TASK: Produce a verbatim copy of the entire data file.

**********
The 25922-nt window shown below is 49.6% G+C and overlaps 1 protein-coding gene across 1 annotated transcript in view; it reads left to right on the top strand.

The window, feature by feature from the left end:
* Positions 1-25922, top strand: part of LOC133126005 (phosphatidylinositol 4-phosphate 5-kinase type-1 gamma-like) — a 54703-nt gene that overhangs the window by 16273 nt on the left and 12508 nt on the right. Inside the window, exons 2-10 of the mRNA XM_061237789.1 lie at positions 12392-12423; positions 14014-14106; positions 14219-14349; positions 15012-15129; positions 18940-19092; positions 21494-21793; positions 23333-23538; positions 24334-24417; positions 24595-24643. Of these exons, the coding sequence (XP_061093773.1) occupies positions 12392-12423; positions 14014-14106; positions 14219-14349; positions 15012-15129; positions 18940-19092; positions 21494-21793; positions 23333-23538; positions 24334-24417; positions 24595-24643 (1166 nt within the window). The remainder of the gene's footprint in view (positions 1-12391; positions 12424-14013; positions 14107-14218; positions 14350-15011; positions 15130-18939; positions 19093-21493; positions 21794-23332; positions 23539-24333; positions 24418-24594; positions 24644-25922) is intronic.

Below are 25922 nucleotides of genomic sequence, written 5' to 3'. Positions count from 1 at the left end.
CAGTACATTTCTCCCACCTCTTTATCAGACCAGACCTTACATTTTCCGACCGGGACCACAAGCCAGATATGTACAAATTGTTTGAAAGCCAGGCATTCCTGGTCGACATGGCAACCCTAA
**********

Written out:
The 25922-nt window shown below is 49.6% G+C and overlaps 1 protein-coding gene across 1 annotated transcript in view; it reads left to right on the top strand.

The window, feature by feature from the left end:
* Positions 1-25922, top strand: part of LOC133126005 (phosphatidylinositol 4-phosphate 5-kinase type-1 gamma-like) — a 54703-nt gene that overhangs the window by 16273 nt on the left and 12508 nt on the right. Inside the window, exons 2-10 of the mRNA XM_061237789.1 lie at positions 12392-12423; positions 14014-14106; positions 14219-14349; positions 15012-15129; positions 18940-19092; positions 21494-21793; positions 23333-23538; positions 24334-24417; positions 24595-24643. Of these exons, the coding sequence (XP_061093773.1) occupies positions 12392-12423; positions 14014-14106; positions 14219-14349; positions 15012-15129; positions 18940-19092; positions 21494-21793; positions 23333-23538; positions 24334-24417; positions 24595-24643 (1166 nt within the window). The remainder of the gene's footprint in view (positions 1-12391; positions 12424-14013; positions 14107-14218; positions 14350-15011; positions 15130-18939; positions 19093-21493; positions 21794-23332; positions 23539-24333; positions 24418-24594; positions 24644-25922) is intronic.

Below are 25922 nucleotides of genomic sequence, written 5' to 3'. Positions count from 1 at the left end.
CAGTACATTTCTCCCACCTCTTTATCAGACCAGACCTTACATTTTCCGACCGGGACCACAAGCCAGATATGTACAAATTGTTTGAAAGCCAGGCATTCCTGGTCGACATGGCAACCCTAA